The burden-shifting method of proof set forth in McDonnell Douglas Corp. v. Green, 411 U.S. 792, 802-05 (1973), governs plaintiffs claims of gender and pregnancy discrimination under Title VII and FEHA. That process requires the plaintiff first to establish a prima facie case of discrimination or retaliation. See Wallis v. J.R. Simplot, 26 F.3d 885, 889-91 (9th Cir. 1994). Once a plaintiff meets this burden of production, the employer must offer a legitimate, nondiscriminatory reason for the adverse employment decision. See Reeves v. Sanderson Plumbing Products, Inc., 120 S.Ct. 2097,2105 (2000); Collings v. Longview Fibre Co., 63 F.3d 828, 833-34 (9th Cir. 1995); Smith v. Barton, 914 F.2d 1330, 1340 (9th Cir. 1990). If the employer meets this burden, then the plaintiff must produce "specific, substantial evidence" that the proffered reason is pretextual. Collings, 63 F.3d at 834 (citation and internal quotation marks omitted). The plaintiff bears the ultimate burden of establishing that she has been discriminated against on the basis of a disability. See St. Mary's Honor Ctr. v. Hicks, 509 U.S. 502, 506-11 (1993). However, the trier of fact may infer the existence of a discriminatory motive from the plaintiff s proof that the employer's proffered explanation is false. See Reeves, 120 S.Ct. at 2108-09.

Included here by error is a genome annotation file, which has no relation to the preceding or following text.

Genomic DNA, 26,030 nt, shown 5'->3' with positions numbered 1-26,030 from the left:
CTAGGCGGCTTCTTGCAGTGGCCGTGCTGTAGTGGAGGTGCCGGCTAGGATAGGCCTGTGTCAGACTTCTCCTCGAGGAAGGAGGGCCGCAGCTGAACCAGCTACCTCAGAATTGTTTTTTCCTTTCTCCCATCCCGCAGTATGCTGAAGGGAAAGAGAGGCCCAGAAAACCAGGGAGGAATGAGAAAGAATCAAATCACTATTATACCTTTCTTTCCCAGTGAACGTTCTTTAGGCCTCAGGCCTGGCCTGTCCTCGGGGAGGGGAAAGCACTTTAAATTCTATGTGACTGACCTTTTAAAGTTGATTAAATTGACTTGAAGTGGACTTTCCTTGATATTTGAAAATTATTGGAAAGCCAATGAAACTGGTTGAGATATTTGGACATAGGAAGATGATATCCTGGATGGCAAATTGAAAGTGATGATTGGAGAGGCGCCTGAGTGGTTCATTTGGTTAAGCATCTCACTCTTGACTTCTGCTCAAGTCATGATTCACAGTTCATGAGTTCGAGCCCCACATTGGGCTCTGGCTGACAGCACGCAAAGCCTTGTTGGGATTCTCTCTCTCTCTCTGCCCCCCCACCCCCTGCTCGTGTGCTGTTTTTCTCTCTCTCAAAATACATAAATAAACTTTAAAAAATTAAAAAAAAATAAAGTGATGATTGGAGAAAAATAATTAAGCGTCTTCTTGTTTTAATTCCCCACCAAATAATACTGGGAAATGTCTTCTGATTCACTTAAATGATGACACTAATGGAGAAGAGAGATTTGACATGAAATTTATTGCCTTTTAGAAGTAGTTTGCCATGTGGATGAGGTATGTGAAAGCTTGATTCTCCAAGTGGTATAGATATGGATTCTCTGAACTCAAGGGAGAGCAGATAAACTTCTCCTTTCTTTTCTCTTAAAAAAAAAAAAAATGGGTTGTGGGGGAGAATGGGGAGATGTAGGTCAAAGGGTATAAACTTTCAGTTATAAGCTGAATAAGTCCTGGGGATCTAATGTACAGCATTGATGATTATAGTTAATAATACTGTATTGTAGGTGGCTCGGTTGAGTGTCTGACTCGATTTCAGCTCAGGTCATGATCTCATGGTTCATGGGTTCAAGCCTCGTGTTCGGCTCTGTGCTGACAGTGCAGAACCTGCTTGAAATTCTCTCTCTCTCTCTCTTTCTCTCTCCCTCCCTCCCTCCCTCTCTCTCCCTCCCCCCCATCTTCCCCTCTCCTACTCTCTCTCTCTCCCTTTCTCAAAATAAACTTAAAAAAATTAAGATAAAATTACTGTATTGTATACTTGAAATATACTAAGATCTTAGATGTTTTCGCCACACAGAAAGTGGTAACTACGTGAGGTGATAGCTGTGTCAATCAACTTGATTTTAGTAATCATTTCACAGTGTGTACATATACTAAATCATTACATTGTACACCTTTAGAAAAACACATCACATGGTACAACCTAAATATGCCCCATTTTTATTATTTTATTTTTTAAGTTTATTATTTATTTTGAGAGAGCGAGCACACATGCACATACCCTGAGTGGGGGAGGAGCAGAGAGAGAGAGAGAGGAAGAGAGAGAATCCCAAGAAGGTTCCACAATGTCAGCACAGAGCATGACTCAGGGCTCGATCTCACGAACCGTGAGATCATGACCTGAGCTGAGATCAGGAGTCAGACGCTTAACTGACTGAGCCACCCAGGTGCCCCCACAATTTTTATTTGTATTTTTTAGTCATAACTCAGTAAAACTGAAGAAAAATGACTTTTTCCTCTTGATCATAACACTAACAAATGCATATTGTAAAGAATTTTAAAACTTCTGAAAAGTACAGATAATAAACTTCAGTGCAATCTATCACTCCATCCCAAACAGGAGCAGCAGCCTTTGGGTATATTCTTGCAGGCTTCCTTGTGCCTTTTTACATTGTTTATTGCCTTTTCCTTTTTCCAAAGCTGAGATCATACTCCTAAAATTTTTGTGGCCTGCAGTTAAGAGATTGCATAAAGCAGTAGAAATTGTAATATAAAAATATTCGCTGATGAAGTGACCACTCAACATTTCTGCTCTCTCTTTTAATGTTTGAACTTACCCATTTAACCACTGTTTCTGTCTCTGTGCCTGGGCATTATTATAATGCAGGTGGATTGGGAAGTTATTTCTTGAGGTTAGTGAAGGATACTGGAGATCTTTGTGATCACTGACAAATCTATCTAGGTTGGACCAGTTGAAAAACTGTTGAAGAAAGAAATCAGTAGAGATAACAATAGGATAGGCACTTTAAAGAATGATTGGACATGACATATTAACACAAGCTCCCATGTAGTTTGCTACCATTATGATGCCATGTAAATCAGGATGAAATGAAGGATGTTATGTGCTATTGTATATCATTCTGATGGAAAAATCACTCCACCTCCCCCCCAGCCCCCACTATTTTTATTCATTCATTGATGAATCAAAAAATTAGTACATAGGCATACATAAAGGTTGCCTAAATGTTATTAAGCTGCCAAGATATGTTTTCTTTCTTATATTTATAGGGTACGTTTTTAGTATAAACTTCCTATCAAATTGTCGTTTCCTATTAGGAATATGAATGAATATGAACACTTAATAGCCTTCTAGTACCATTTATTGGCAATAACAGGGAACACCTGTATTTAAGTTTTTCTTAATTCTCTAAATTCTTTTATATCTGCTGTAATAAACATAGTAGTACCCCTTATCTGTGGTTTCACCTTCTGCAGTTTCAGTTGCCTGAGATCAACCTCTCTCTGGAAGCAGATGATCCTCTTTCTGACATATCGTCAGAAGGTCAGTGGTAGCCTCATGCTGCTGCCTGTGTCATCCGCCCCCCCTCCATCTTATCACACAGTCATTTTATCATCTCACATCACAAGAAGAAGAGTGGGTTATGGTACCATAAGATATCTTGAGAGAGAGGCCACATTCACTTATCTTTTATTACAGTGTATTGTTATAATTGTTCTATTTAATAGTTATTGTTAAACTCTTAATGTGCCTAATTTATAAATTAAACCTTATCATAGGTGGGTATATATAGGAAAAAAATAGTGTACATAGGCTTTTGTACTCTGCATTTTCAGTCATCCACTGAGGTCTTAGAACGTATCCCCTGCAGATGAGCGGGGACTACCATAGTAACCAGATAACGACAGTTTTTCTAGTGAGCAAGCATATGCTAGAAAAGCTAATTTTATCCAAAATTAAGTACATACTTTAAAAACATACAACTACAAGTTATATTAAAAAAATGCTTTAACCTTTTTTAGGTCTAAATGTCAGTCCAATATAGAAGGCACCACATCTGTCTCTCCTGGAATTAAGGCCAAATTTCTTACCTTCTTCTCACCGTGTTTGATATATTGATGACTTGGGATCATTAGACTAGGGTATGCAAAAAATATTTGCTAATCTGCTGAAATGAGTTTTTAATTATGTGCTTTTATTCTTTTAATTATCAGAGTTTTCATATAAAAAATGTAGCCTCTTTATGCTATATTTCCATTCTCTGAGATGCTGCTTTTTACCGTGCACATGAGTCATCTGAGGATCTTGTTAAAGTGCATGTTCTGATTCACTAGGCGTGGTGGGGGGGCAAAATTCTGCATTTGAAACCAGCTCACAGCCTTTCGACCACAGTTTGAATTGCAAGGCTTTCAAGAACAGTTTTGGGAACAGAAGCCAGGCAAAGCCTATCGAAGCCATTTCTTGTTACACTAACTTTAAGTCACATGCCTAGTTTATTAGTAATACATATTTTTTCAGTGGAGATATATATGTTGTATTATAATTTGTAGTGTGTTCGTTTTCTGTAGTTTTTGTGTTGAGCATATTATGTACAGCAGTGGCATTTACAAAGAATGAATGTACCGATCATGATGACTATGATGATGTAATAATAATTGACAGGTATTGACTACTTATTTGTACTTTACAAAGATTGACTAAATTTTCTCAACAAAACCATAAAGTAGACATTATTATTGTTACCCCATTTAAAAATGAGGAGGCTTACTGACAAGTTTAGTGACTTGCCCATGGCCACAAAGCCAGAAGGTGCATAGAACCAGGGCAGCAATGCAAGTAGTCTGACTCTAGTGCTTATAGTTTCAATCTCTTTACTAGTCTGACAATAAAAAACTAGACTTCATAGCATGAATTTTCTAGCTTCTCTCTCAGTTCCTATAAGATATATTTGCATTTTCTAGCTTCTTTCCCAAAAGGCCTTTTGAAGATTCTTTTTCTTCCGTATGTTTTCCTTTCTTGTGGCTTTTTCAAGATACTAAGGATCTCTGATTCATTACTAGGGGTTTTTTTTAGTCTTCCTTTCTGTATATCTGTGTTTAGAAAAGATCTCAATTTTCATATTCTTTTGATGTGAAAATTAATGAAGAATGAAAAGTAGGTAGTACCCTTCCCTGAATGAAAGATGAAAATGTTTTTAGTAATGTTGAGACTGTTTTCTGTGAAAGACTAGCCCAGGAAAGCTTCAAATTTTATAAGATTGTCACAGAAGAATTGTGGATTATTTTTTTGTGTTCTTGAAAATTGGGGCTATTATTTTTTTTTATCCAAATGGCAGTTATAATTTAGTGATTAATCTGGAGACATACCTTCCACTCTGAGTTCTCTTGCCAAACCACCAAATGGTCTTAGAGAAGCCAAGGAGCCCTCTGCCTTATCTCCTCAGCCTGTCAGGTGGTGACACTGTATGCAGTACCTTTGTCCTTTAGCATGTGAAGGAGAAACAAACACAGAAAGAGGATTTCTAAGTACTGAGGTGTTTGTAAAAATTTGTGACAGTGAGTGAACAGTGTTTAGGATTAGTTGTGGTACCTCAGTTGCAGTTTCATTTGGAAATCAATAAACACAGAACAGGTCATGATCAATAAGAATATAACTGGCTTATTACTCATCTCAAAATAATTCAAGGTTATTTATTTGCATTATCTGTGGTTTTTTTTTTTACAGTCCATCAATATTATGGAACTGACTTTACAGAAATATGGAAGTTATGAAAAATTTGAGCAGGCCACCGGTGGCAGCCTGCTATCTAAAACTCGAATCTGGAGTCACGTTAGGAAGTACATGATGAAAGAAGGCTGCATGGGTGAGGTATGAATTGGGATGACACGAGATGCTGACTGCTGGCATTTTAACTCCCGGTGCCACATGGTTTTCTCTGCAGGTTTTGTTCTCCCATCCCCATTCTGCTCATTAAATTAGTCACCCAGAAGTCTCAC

California relies on decisions interpreting federal nondiscrimination statutes to interpret the FEHA. See Bradley v. Harcourt. Brace and Co., 104 F.3d 267, 272 (9th Cir. 1996). Thus analyses of federal discrimination claims apply equally to the analogous FEHA claims.

To put forth a prima facie case of employment discrimination, plaintiff must show that (1) she belongs to a protected class; (2) she was subjected to an adverse employment action by her employer; and (3) others who were similarly situated and not within her protected class were treated more favorably than he was. McDonnell Douglas Corp. v. Green, 411 U.S. at 802.